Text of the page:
The Digital Transformation Agency (DTA) has revealed its digital identification platform is moving into beta phase, with CEO Gavin Slater telling Senate Estimates on Tuesday morning the next stage will allow individuals to create an online form of ID.
Pointing to last week's launch of the Trusted Digital Identity Framework that sets out the rules and standards for a nationally consistent approach to digital ID, Slater said the framework sits alongside the cloud-based platform the DTA is using for prototyping the digital identification play.
"We are now moving to the beta version on the platform," Slater said. "The intention of the next phase is to take it live and this will allow people to set up a digital identity online and apply for a tax file number."
The Trusted Digital Identity Framework is expected to sit alongside the federal government's Govpass digital platform.
The DTA outlined the process for applying for a Govpass in October, with the system expected to match a user's photograph, as well as Medicare, driver's licence, and birth certificate details, with information already held by various government entities.
Govpass is expected to make the process of proving who an individual is to government "simple, safe, and secure" online, with former Assistant Minister for Digital Transformation Angus Taylor previously touting the platform as a faster, simpler way to move between online services provided by the Australian government.
However, also facing the probe on Tuesday was DTA CDO Peter Alexander, who revealed that the Govpass solution is currently non-existent.
"Govpass doesn't exist -- we're building pilots -- it's under government consideration," Alexander said. "The framework is out ... it sets a bunch of policies -- it doesn't set the technical solution for how this works. That will be developed by each of the Govpass identity providers."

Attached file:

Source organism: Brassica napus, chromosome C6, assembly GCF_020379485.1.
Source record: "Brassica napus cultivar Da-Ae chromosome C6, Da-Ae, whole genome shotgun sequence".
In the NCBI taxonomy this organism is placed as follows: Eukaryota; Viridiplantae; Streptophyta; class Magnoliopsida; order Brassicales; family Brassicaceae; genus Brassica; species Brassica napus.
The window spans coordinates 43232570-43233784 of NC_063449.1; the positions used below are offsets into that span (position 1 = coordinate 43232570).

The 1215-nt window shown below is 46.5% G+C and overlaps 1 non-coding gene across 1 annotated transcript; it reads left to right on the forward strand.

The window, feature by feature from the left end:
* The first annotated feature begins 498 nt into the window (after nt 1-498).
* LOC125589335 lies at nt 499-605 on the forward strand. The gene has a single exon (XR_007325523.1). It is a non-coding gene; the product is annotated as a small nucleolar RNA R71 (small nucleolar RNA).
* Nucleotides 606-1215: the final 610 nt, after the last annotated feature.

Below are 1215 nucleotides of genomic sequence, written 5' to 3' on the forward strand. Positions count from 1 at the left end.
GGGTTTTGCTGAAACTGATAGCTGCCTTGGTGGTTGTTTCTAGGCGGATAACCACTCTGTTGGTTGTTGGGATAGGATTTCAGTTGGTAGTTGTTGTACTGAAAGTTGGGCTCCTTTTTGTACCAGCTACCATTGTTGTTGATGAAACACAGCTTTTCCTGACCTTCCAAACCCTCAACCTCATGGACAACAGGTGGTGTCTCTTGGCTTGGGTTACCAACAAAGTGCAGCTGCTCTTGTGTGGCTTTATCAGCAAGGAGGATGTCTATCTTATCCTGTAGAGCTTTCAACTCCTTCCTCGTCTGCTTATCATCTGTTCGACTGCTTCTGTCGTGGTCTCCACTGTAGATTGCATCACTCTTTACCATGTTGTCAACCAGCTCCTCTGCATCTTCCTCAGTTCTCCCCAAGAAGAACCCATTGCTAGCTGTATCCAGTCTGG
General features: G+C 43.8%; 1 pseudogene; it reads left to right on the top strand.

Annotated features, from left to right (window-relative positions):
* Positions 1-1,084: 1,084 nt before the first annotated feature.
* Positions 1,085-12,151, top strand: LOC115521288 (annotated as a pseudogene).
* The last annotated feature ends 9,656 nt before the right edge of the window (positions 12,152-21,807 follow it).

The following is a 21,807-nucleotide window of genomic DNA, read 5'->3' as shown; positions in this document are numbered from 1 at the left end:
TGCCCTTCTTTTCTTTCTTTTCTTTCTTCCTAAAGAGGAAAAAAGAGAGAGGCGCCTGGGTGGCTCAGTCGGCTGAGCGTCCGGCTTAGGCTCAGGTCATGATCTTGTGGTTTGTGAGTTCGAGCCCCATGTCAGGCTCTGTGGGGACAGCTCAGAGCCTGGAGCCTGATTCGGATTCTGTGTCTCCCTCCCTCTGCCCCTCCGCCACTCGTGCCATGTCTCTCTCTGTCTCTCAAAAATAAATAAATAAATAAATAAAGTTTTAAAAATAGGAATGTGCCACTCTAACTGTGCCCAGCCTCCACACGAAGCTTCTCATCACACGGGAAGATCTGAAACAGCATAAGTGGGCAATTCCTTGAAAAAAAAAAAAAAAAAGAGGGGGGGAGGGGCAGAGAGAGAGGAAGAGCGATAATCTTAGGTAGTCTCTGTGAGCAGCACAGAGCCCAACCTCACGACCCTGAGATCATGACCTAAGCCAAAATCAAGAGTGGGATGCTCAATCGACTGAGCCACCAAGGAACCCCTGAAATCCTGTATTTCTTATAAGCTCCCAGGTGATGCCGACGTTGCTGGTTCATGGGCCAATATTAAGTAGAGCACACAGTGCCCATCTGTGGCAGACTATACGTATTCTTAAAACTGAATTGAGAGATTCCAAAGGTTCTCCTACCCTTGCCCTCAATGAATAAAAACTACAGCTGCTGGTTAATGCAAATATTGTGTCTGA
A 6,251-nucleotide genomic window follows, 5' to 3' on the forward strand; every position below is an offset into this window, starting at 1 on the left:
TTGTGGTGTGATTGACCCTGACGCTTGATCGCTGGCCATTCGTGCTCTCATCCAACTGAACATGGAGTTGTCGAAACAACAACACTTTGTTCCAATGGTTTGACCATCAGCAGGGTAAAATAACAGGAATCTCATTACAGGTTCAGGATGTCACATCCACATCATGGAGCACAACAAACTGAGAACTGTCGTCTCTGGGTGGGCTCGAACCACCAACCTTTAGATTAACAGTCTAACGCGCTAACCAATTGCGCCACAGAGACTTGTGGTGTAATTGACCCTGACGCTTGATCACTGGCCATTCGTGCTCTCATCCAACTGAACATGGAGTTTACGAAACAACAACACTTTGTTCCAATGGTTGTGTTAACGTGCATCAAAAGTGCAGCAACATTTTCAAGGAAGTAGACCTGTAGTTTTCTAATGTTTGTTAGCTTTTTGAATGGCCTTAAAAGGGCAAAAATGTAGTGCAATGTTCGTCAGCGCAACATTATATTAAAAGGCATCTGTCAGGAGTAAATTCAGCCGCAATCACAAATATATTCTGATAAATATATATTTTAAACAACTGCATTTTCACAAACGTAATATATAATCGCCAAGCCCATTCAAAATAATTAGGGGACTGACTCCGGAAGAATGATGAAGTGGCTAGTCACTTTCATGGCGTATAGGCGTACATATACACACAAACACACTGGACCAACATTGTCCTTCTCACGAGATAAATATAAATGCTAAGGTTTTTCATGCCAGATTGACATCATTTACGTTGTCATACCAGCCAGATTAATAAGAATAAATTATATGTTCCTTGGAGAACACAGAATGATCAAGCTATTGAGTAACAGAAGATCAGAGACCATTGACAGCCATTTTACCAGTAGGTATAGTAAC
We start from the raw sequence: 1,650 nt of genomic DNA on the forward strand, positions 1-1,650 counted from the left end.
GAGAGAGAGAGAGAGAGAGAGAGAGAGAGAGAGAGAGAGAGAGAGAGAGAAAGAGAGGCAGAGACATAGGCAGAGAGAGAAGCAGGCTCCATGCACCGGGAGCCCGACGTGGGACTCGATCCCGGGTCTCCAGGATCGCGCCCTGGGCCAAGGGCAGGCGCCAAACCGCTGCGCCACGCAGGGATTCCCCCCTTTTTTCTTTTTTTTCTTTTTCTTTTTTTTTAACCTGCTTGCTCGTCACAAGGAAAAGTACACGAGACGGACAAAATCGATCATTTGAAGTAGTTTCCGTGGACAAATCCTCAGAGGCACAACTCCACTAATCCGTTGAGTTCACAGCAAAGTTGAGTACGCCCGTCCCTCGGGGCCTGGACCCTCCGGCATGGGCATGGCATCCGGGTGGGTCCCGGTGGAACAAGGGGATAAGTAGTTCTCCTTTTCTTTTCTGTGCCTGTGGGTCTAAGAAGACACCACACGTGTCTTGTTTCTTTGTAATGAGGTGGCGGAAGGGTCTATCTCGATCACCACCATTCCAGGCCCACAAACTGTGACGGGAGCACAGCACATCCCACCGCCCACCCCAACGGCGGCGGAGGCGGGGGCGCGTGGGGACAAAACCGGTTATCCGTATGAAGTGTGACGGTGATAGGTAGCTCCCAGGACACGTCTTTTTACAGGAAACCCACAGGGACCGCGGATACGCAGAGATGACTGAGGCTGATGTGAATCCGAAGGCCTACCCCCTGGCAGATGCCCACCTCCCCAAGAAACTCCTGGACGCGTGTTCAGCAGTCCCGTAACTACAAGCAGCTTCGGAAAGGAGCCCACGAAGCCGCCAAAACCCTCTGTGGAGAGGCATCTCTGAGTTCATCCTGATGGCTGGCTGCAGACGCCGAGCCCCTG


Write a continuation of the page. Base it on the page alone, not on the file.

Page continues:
Facing the House of Representatives Standing Committee on Tax and Revenue in November, Alexander revealed that there are three providers that will be charged with the responsibility of Govpass in the first instance: The Australian Taxation Office, the Department of Human Services, and Australia Post.
"They hold a lot of identity data already," Alexander said. "It could easily be extended to jurisdictional providers and commercial providers, who are talking to banks, the Australian payment network, and others who can provide identity."
His remarks followed comments made by the Reserve Bank of Australia, which argued to the committee that Australia's banks are better positioned to be involved with building out Govpass, as online banking is considered a better digital experience than the government's contentious myGov portal.
While face biometrics are being implemented for verifying the applicant is who they claim to be as part of Govpass, Alexander said the DTA is exploring other biometric capabilities.
"It certainly is one that we're looking at, at the moment, because we have a capability there with the face verification service, but we're also looking at voice biometrics, which the tax office use, or other biometrics that people might have -- or other multi-factor identity solutions," he said in response to a question seeking how a visual impaired individual will be able to move through the authentication process.
"Accessibility is core to us and it is a requirement in delivering government services. We will not only comply with that, we will attempt to excel."
Also this week, the DTA, alongside CSIRO's Data61, kicked off its data fellowship program, aimed at giving Australian Public Service (APS) staff an opportunity to gain advanced data skills.
The data fellowship is a three-month, full-time placement that will see selected APS staff develop a solution for a data-related problem or opportunity. The project may include activities like data analysis, forecasting, or API development, the DTA explains.
The fellowship bounces off the work the APS Commission and the DTA are already undertaking to up-skill public servants and transform the culture that has been identified as a blocker in digitally transforming the Australian government.
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Rather than including banks, the DTA has selected a pair of government departments, one responsible for the robo-debt debacle and the other dealing with consistent IT outages, and a postal service that wants voting to occur via the blockchain.
The company has been selected by the Digital Transformation Agency as the platform for Govpass.
The DTA's CEO Gavin Slater has told Senate Estimates he 'absolutely' wants the capability back in-house, after a machinery of government change removed the cybersecurity team from his agency last year.